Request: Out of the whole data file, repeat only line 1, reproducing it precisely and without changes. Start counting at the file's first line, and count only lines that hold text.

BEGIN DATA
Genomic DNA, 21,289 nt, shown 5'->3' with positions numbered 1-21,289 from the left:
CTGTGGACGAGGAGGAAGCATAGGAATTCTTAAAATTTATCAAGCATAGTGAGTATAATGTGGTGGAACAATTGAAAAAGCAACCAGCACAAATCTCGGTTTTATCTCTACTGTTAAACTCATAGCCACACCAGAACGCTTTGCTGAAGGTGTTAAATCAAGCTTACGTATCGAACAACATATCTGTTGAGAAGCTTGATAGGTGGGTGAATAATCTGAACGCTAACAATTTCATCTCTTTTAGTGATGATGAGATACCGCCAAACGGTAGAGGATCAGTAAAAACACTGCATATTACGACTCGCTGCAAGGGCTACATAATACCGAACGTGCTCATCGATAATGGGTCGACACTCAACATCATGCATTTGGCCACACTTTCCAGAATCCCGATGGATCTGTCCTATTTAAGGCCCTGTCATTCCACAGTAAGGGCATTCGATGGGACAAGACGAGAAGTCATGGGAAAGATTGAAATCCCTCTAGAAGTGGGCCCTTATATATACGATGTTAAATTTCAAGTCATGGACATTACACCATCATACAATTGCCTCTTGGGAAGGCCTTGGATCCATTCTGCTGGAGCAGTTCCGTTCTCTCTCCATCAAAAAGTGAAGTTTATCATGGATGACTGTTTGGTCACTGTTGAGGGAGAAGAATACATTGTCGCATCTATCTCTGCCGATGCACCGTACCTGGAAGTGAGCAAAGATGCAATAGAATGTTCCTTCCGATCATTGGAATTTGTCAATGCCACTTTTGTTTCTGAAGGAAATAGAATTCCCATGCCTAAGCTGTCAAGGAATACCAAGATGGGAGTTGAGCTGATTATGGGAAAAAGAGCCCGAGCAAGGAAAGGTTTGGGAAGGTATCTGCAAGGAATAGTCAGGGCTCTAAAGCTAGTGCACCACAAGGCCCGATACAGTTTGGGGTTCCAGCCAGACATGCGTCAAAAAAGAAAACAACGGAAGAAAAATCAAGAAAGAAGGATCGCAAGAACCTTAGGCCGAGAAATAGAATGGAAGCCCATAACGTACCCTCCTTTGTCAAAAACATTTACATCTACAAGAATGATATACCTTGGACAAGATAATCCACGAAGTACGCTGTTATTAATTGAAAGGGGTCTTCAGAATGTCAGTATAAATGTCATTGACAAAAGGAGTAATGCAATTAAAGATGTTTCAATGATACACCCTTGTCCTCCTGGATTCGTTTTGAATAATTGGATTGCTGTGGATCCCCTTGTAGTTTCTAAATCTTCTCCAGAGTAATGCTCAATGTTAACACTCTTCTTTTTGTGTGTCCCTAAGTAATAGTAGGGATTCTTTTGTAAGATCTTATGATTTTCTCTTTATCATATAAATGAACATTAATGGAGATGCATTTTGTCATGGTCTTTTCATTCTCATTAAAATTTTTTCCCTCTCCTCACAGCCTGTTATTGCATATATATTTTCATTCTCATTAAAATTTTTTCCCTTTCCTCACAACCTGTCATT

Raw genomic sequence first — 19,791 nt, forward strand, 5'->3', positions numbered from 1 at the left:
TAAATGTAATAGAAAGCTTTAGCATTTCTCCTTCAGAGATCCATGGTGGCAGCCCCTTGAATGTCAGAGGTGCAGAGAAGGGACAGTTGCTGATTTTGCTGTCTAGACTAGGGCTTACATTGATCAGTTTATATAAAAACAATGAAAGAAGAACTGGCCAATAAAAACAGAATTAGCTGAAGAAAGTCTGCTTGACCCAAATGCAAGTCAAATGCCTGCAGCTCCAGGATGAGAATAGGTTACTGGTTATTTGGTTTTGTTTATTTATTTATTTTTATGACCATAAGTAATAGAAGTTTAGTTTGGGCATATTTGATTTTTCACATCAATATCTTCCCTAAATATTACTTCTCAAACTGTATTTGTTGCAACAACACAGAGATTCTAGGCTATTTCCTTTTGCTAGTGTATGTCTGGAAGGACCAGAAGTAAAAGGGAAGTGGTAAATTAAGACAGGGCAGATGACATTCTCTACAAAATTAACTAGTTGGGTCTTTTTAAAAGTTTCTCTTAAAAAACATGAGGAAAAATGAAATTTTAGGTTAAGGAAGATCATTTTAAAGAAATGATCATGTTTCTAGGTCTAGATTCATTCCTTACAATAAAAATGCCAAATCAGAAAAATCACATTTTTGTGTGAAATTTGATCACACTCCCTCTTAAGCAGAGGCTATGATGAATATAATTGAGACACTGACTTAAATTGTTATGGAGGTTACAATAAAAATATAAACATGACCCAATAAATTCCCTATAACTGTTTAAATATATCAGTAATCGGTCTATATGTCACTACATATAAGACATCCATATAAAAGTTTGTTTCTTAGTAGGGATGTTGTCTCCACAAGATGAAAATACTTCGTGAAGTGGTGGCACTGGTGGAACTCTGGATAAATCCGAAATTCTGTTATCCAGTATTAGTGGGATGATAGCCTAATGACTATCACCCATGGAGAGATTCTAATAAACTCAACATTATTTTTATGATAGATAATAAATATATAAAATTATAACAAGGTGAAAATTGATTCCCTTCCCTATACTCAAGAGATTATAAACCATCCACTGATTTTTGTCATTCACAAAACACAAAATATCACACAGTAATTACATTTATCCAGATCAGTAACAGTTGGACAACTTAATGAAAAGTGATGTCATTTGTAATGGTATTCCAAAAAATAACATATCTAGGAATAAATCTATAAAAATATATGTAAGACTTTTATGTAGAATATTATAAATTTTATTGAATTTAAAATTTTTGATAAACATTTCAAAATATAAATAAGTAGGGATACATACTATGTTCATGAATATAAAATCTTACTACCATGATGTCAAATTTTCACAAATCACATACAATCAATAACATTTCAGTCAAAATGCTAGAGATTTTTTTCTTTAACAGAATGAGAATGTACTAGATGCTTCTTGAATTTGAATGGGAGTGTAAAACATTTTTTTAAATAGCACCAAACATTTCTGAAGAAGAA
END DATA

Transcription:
Genomic DNA, 21,289 nt, shown 5'->3' with positions numbered 1-21,289 from the left: